Rubén Campanero (center left) is recognized with the First Prize of Planetology and Astrobiology for his work during the online Spanish course, "Planetología y Astrobiología." Honorable Mention went to Verónica Casanova (center right). Credit: ICOG
Organizers of last year’s successful online Spanish course, “Planetología y Astrobiología,” have awarded the first Prize of Planetology and Astrobiology to recognize the contributions of two outstanding students.
First Prize was awarded to Ruben Campanero, a Geologist specializing in chondritic meteorites. Honorable Mention went to Verónica Casanova, a student of Physics at the National Distance Education University.
The course was attended by over 100 ...March 6, 2015 / Written by: Aaron Gronstal
Strong irradiation from the host star can cause planets known as mini-Neptunes in the habitable zone to shed their gaseous envelopes and become potentially habitable worlds.Credit: Rodrigo Luger / NASA images
A new study supported by the NASA Astrobiology Institute (NAI) indicates that some terrestrial planets in the habitable zones of low mass stars could be the evaporated cores of small Neptune-like planets.
University of Washington (UW) graduate student Rodrigo Luger, professors Rory Barnes and Victoria Meadows, and collaborators published results from an interdisciplinary model that show photoevaporation can remove hydrogen and helium from small, gaseous exoplanets, transforming them into ...March 4, 2015 / Posted by: Aaron Gronstal
The third Nordic-Hawaii Summer School will be held July 1-14, 2015, in Iceland. Credit: Jacques Descloitres, MODIS Rapid Response Team, NASA/GSFC
Applications for the third Nordic-Hawaii astrobiology Summer School are due March 15 at 23:59:00 UTC. The course will take place in Iceland from July 1 to 14, 2015.
Participants will receive a high-level introduction into water’s role in the evolution of life in the cosmos, starting from the formation of water molecules in space and ending with the evolution of the first organisms.
The program comprises:
- Lectures by internationally leading scientists covering a broad range ...March 3, 2015 / Written by: Aaron Gronstal
The Mariner 9 mission first saw the peak of Olympus Mons on Mars in the midst of a global dust storm in 1971. Credit: NASA/JPL
A new study of emissions from Martian volcanoes suggests there is no activity going on right now, but researchers aren’t ruling out recent eruptions.
Previously, scientists have used ground-based telescopes to perform short-term searches for sulfuric acid on Mars — a key indicator of volcanic activity. Now, a new instrument on Europe’s next Mars spacecraft could be used for long-term, up-close searches.
Deep-sea microorganisms are unchanged over more than 2 billion years. Credit: UCLA Center for the Study of Evolution and the Origin of Life
Scientists have discovered 1.8 billion-year-old fossil microorganisms in fossilized deep-sea mud from Western Australia. It appears that the sulfur-cycling microbial community is almost identical to microbial fossils from 2.3 billion-years-ago, and to modern communities found off the coast of South America.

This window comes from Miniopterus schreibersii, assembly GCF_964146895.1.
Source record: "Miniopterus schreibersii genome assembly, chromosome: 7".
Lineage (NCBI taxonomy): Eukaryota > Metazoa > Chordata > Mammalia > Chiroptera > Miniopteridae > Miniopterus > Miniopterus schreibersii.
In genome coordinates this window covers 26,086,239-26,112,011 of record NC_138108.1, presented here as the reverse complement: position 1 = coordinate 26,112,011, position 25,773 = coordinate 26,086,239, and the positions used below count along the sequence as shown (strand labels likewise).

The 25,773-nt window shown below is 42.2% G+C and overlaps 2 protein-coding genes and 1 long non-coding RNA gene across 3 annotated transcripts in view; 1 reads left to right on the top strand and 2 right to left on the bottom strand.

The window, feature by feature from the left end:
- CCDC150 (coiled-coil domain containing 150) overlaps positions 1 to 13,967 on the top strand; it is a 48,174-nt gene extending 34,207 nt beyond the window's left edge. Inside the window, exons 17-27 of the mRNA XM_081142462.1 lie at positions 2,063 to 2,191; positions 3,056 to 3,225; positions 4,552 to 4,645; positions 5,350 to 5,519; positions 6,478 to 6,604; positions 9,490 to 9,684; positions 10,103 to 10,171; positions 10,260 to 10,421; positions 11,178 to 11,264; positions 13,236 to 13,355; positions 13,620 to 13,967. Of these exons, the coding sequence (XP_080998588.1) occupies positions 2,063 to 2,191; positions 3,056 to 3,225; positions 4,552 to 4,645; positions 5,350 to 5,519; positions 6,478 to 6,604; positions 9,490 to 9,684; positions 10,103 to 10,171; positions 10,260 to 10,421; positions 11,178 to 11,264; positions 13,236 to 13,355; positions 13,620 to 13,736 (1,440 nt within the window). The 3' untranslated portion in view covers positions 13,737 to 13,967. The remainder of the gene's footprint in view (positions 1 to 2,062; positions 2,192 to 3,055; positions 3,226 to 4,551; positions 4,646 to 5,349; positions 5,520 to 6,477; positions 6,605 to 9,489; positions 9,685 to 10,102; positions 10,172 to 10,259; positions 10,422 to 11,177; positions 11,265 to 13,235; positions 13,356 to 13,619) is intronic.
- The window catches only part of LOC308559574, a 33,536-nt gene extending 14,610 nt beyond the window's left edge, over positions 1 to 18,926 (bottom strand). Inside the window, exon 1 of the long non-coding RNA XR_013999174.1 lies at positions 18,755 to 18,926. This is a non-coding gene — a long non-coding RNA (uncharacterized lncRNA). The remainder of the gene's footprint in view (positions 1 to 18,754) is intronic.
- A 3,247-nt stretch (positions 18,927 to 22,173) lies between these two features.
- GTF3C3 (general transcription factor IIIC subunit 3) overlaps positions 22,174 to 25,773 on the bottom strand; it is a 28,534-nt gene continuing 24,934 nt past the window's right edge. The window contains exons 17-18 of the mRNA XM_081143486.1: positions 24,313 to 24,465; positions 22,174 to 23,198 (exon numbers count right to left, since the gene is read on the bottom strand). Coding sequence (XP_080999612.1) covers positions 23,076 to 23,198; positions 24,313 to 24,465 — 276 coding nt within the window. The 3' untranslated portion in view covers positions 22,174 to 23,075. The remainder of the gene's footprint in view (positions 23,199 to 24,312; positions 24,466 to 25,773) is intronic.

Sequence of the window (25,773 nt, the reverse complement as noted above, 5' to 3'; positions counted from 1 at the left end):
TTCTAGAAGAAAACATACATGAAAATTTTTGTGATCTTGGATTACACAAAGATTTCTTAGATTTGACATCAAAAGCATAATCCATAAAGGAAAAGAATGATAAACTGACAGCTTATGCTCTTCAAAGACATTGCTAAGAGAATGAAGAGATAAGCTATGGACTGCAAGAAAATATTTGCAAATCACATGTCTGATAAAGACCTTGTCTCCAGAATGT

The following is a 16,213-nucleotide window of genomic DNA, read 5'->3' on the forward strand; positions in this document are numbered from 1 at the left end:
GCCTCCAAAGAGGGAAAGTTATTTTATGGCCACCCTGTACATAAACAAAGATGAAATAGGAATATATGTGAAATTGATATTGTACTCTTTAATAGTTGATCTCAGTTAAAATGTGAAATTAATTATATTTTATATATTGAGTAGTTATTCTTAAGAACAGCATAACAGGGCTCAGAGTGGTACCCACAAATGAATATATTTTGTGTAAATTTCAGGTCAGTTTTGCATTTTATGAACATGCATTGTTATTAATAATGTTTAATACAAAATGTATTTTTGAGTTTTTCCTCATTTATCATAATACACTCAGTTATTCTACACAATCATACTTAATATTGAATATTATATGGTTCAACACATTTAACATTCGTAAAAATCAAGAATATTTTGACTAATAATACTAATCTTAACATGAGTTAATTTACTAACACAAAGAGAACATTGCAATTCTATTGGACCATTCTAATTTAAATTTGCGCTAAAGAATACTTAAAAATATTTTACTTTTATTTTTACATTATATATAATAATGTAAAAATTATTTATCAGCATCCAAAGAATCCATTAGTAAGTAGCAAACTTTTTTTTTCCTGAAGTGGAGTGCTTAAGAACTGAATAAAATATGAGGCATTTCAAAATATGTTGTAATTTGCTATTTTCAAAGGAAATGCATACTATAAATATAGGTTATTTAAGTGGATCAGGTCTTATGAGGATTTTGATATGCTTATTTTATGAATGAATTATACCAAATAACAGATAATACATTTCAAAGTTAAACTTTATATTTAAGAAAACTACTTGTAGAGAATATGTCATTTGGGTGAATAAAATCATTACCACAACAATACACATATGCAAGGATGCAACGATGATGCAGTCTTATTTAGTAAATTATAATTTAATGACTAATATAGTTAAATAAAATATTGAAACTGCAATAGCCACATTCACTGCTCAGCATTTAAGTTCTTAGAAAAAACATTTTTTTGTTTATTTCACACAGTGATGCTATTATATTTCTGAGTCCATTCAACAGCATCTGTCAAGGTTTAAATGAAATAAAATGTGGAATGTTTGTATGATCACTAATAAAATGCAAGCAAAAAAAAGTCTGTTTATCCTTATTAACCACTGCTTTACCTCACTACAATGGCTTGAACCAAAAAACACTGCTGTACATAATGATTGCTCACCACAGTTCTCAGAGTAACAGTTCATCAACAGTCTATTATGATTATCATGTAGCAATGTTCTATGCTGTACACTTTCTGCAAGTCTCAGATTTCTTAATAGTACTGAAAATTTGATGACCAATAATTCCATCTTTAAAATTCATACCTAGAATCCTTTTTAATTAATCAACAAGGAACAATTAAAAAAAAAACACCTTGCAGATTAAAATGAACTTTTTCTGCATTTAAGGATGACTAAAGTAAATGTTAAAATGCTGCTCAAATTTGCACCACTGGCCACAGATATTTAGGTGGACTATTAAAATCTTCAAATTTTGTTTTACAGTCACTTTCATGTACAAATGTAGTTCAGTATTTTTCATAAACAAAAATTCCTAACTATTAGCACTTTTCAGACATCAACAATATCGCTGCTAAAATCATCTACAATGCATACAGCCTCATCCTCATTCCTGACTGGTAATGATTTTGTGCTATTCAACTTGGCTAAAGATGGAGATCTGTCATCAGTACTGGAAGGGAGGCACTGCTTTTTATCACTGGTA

The stability of these communities could be evidence of a long-term lack of evolution, which reflects the lack of change in their environment. This would be an example of a theory known as evolution ...February 26, 2015 / Written by: Aaron Gronstal
Passionate about science? Love to communicate…or want to learn how? Missed the in-person regional heats? THIS is your chance. Join us for the FameLab USA Season 3 Online Competition!
Unlike our in-person events, in this heat you will record yourself giving a 3-minute, powerpoint-free presentation, create a YouTube video of it, and submit that to us no later than March 16th. Then join us for the live, online judging event on March 18th to receive feedback from the judges. We are also planning a live, online science communications workshop, still TBA.
More info, and plenty of how-to’s, tips ...February 25, 2015 / Written by: Daniella Scalice
- April 29 - Abstract Submission Deadline for European Planetary Science Congress 2015
- April 30 - Abstract Submission Deadline for 3rd International Workshop on Microbial Life Under Extreme Energy Limitation
- April 30 - Abstract Submission Deadline for Comparative Climates of Terrestrial Planets II: Understanding How Climate Systems Work (CCTP2)
- May 1 - Abstract Submission Deadline for 6th International Conference on Polar and Alpine Microbiology
- May 3 - Joint Assembly AGU, GAC, MAC, CGU
- May 4 - Comparative Tectonics and Geodynamics of Venus, Earth, and Rocky Exoplanets
- May 13 - Abstract Submission Deadline for 78th Annual Meeting of the Meteoritical Society
- May 25 - 1st Advanced School on Exoplanetary Science
- May 28 - Emerging Researchers in Exoplanet Science Symposium (ERES)
- May 31 - Abstract Submission Deadline for 2nd Symposium of the Committee on Space Research (COSPAR 2015): Water and Life in the Universe
- May 31 - Application Deadline for Gordon Research Conference on Origins of Solar Systems
- May 31 - Abstract Submission Deadline for Life in a Cosmic Context - 5th Workshop of the Italian Astrobiology Society
- June 2 - Workshop on the Formation of the Solar System II
- June 5 - Application Deadline for Berkner Autumn Program 2015